Doctors in America are increasingly finding their pay tied to measurements of patient outcomes. Insurance companies are shifting away from what have traditionally been fee-for-service payment models. The new standard is how successfully patients are returned to good health rather than just what treatment they received. Insurers also consider how patients report their level of satisfaction with a healthcare provider experience.
These changes are part of an overall movement across the healthcare industry to focus on outcome measurements in all aspects of the delivery of medical services.
Achieving the Best Results for the Most Patients
In theory, the concept is simple to understand. In any other industry, it might be called quality control. It’s about doing as good a job as possible, while making as few mistakes as possible, and ending up with a positive result for the highest possible percentage of patient interactions completed.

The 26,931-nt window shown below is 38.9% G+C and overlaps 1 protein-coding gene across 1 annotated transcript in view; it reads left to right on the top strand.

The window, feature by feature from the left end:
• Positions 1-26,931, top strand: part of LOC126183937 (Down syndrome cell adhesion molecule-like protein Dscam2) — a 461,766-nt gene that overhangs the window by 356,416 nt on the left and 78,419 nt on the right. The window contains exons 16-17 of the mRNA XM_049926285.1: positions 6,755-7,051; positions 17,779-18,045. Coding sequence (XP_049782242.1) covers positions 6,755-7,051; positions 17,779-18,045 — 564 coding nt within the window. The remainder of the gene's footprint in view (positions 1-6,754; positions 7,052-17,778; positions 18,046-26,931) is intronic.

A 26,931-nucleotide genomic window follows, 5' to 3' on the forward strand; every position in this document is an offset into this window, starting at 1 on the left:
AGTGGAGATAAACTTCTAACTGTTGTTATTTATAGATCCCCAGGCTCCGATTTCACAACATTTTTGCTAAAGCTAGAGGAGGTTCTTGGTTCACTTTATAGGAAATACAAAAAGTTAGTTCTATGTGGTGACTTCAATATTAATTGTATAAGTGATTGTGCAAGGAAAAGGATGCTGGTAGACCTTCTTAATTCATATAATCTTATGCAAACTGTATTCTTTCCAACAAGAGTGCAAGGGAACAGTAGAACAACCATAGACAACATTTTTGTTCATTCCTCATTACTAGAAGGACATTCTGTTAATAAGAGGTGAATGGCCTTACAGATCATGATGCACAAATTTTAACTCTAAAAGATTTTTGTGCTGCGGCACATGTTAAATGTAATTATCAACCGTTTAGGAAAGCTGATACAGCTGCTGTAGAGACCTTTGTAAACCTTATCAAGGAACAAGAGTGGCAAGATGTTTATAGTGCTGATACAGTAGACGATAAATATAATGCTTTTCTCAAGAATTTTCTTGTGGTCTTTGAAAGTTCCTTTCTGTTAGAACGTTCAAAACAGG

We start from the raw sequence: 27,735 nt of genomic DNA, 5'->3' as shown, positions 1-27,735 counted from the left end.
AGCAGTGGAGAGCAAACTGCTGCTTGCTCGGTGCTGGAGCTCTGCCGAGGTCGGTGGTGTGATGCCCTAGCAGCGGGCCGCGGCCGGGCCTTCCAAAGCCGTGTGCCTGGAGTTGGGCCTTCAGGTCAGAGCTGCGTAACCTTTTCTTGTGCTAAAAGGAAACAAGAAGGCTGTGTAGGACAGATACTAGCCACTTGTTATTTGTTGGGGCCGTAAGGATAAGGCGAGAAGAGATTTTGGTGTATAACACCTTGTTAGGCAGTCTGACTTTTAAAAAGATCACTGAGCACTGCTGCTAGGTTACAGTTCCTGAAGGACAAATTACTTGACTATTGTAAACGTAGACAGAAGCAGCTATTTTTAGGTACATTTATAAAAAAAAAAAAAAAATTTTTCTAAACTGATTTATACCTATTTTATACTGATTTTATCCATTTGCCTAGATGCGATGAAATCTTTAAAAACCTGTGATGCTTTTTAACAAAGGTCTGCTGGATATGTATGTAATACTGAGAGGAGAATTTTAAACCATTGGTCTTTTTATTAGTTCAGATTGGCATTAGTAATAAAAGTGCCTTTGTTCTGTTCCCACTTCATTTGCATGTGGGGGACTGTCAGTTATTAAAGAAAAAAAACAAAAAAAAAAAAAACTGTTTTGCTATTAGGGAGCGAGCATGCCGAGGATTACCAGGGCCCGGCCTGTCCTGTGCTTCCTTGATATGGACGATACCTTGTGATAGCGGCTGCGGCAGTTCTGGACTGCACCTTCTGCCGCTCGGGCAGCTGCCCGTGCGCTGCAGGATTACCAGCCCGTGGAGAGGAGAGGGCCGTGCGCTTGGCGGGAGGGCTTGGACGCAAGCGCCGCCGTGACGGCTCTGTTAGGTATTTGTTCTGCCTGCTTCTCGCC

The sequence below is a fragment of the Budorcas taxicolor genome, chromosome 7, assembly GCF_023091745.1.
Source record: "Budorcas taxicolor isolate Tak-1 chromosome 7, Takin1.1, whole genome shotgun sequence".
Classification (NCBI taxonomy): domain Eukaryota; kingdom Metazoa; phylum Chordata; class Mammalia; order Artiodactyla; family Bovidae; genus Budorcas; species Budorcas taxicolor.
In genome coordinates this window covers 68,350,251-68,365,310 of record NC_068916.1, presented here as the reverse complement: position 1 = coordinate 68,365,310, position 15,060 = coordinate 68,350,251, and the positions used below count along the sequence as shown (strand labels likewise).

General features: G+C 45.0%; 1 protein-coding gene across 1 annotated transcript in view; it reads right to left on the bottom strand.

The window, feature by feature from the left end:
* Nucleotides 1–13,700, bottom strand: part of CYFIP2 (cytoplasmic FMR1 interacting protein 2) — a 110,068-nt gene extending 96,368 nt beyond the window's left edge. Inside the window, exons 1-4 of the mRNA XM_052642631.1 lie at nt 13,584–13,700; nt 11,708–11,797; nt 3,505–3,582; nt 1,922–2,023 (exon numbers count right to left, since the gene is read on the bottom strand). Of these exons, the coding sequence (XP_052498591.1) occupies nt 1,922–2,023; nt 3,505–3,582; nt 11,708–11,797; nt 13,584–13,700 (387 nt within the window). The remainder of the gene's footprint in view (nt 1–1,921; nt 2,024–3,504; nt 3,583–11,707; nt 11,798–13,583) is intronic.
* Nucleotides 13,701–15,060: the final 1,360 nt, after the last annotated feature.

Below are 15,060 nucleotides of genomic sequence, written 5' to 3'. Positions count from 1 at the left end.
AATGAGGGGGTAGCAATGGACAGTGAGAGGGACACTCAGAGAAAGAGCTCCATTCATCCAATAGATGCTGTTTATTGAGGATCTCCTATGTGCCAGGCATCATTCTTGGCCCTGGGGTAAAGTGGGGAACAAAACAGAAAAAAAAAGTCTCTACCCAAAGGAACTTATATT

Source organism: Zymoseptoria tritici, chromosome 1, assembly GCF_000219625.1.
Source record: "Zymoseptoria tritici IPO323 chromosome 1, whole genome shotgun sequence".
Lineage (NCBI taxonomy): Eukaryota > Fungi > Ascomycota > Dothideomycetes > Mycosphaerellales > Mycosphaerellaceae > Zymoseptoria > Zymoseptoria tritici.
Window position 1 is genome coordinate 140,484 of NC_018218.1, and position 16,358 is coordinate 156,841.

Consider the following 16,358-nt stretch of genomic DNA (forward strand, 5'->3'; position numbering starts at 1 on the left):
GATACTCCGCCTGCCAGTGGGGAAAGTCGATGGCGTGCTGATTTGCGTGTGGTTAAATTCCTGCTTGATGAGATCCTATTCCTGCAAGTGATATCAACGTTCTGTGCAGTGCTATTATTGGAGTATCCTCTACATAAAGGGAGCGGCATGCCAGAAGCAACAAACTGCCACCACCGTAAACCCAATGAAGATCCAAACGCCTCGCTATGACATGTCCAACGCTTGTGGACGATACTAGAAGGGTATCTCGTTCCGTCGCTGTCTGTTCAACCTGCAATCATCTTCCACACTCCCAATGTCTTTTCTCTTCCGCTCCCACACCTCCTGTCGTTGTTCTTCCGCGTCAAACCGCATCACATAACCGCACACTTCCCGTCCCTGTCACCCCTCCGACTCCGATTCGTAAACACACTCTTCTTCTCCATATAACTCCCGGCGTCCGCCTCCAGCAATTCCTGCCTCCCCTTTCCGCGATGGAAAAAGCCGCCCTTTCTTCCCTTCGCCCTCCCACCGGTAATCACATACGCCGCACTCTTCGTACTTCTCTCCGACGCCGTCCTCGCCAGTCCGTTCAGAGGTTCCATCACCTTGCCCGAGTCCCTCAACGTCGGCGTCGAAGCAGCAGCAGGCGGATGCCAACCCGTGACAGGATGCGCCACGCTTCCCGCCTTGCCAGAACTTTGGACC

The challenge for health care is making statistically accurate outcome measures consistently over time while serving millions of patients a day. Tracking all that information requires “big data”-handling capability that must be more powerful now than ever before. That’s because the healthcare industry has one of the most complex of all business models.
This, in turn, has raised the issue of developing software-driven outcome measurement tools that can swiftly and efficiently collect data. That information must then be presented or made available to users in a way that is easy to understand, is not cumbersome and doesn’t make the situation worse.
The Role of Transparency
Industry insiders have a key term for this. It’s called transparency. The lack of transparency in outcome measurement data has been identified as a critical component of rising healthcare costs. When the outcomes of a medical facility cannot be accurately tracked and monitored for quality, it’s a significant problem. Advanced, high-tech outcome measurement tools are the solution.